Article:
Smith Brothers 1944

February 11
Assistant Superintendent, Thomas Parker, in a memorandum to Park Superintendent Leavitt, writes that “no national park can hope to come into its own if operated only on a short seasonal basis….A safe and comfortable means of reaching the lake shore should be provided…I do believe that hiking, horseback riding, boating, fishing, campfires…are all compatible with each other. With this thought in mind, I see the urgent need for a tunnel, or elevator, to the lake shore, and the development of a fine winter sports area, and program…if a tunnel for vehicles was constructed from near headquarters, the entrance portal would be close to the (new) campground, with adequate space for parking of cars…When one reaches the park…and is given the choice of a bleak, cold windy camp ground, or a drafty room in a ramshackle lodge at prices that would put the blush of shame on the operator of a clip joint,…we cannot expect them to tarry long in our midst or praise us for our thoughtfulness towards our guests.”

Director Newton Drury condemns the idea of building a tunnel or elevator to the Lake’s surface as “mutilation”.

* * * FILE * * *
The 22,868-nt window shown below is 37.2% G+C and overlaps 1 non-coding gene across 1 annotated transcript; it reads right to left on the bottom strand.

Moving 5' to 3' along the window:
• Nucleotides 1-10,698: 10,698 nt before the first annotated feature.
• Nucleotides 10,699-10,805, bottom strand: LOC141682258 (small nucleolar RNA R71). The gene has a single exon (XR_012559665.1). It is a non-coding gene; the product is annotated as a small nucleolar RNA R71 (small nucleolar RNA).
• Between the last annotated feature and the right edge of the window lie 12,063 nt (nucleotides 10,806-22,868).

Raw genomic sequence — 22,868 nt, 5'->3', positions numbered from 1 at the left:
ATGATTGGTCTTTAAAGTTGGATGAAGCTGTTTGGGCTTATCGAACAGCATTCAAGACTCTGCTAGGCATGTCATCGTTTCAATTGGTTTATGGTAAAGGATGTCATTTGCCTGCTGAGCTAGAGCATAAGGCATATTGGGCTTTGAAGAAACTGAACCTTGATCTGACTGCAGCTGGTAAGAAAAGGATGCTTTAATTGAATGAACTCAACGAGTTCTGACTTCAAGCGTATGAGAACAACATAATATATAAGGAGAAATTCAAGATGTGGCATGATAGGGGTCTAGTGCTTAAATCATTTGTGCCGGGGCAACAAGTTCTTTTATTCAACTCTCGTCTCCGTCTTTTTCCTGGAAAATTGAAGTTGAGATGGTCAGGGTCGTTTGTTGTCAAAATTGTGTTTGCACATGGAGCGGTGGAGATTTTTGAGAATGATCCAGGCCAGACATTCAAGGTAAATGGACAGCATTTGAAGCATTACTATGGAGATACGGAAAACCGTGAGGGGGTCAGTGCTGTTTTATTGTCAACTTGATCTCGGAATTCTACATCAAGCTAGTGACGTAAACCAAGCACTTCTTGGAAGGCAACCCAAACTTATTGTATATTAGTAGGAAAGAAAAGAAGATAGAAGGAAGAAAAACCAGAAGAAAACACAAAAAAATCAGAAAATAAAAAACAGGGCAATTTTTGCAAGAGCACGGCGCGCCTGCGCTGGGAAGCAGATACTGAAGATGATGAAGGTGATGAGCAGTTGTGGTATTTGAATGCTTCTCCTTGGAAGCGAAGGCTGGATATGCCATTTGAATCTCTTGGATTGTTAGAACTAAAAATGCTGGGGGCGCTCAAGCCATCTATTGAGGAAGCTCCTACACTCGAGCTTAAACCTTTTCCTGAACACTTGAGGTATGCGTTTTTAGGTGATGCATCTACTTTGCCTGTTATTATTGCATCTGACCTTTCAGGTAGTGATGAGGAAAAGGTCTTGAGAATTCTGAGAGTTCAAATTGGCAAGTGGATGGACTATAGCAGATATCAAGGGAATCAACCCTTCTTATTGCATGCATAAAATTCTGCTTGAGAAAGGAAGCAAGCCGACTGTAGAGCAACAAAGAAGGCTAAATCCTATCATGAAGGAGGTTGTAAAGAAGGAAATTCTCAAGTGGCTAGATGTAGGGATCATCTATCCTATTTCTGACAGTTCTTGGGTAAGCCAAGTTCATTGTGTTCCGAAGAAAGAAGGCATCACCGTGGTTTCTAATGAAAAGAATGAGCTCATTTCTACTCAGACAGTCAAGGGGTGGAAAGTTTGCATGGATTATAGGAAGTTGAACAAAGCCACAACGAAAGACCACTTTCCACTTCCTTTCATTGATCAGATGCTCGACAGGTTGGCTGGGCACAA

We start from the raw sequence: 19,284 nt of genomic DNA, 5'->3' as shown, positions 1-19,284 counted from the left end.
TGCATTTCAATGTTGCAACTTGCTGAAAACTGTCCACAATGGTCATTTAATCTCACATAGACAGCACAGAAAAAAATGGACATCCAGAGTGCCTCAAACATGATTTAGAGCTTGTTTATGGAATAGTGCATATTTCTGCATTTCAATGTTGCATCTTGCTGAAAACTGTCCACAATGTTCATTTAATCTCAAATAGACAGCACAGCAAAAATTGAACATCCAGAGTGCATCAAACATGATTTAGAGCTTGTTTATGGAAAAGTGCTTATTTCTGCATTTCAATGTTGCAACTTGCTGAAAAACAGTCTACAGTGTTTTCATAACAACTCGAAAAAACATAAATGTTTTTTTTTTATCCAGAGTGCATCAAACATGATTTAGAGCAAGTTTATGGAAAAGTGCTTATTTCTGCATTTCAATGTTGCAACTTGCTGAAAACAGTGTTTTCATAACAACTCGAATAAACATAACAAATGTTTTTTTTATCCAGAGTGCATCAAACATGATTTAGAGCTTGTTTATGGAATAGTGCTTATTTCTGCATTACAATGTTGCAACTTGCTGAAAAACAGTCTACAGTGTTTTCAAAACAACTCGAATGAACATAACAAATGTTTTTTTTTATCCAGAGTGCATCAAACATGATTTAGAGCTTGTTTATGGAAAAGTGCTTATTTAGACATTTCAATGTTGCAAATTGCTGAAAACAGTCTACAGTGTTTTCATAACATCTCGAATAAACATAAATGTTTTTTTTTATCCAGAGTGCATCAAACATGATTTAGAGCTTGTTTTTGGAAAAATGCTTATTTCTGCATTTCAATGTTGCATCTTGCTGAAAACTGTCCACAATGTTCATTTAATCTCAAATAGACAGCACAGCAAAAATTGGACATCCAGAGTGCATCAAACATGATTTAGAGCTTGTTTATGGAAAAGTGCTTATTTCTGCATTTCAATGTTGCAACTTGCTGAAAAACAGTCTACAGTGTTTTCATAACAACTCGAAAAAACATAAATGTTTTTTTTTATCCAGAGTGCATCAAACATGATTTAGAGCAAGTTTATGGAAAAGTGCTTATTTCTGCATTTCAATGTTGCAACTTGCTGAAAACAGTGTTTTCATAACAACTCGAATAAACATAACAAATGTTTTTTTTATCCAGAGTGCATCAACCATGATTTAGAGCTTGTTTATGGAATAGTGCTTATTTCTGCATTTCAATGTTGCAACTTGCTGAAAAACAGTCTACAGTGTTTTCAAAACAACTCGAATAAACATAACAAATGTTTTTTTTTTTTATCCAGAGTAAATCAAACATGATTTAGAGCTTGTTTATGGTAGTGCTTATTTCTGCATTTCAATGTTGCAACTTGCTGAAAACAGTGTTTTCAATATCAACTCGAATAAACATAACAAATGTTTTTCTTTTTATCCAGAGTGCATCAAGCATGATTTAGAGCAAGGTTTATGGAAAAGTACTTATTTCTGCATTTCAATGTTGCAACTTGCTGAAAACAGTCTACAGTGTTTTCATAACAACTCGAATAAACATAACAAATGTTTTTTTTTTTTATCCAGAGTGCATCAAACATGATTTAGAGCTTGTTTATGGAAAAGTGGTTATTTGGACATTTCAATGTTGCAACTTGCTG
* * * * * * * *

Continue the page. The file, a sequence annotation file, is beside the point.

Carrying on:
April or May
Dan Jackman (899-8719 of Jacksonville) reports that he while was stationed in Klamath Falls when a Grumman Torpedo plane TBF-VC 88-9=89, was reported crashing into the Lake. Two planes were flying in formation near Mt. Scott, when one partner turned away and when he looked back, the other pilot was gone. The government kept the crash a secret because they did not want it to get out to the enemy. The pilot did not actually see the plane go into the Lake. Jackman reported that 2 or 3 planes crashed each week near the Army air base in Klamath Falls.

Another plane story says that a SNJ trainer went down late fall of 1944, while heading north and was never found. The pilot and turret gunner were lost. Another time a plane’s engine quite over the park and the plane was guided southeast until it crashed into either Agency or Klamath Lakes. (Dick McCullock, 826-7237 and Tony Gallo 779-4611)

August 6
The Lodge is called a “fire trap of the worst sort” and a recommendation is made that it should be replaced as soon as possible. The Rim Village development is further described as an unsightly conglomeration of buildings which should be demolished and the entire area except for the road and parking lot be allowed to revert to nature. (R.D. Waterhouse, Associate Engineer)

Several oral sources tell of a plane that buzzed low over Rim Village and then dove toward the Lake near Sinnott. The plan was supposedly in such a steep dive, the pilot was unable to pull out and the plan entered the water.

Season Visitation: 42,385


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